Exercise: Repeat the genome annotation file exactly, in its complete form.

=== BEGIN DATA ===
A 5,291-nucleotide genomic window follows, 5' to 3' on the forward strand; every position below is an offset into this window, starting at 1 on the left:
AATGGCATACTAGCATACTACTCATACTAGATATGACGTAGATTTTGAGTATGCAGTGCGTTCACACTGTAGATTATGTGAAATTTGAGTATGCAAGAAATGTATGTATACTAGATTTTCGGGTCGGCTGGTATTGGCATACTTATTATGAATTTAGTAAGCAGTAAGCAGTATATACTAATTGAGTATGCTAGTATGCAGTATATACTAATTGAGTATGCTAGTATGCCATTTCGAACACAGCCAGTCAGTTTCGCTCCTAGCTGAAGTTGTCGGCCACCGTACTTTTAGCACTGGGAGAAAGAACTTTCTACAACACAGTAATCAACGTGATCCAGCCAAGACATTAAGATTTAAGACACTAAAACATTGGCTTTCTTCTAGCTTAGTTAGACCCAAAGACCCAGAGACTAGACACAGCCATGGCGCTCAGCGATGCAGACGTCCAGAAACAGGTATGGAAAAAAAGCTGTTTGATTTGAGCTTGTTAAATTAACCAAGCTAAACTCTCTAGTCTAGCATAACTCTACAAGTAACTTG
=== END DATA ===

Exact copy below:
A 5,291-nucleotide genomic window follows, 5' to 3' on the forward strand; every position below is an offset into this window, starting at 1 on the left:
AATGGCATACTAGCATACTACTCATACTAGATATGACGTAGATTTTGAGTATGCAGTGCGTTCACACTGTAGATTATGTGAAATTTGAGTATGCAAGAAATGTATGTATACTAGATTTTCGGGTCGGCTGGTATTGGCATACTTATTATGAATTTAGTAAGCAGTAAGCAGTATATACTAATTGAGTATGCTAGTATGCAGTATATACTAATTGAGTATGCTAGTATGCCATTTCGAACACAGCCAGTCAGTTTCGCTCCTAGCTGAAGTTGTCGGCCACCGTACTTTTAGCACTGGGAGAAAGAACTTTCTACAACACAGTAATCAACGTGATCCAGCCAAGACATTAAGATTTAAGACACTAAAACATTGGCTTTCTTCTAGCTTAGTTAGACCCAAAGACCCAGAGACTAGACACAGCCATGGCGCTCAGCGATGCAGACGTCCAGAAACAGGTATGGAAAAAAAGCTGTTTGATTTGAGCTTGTTAAATTAACCAAGCTAAACTCTCTAGTCTAGCATAACTCTACAAGTAACTTG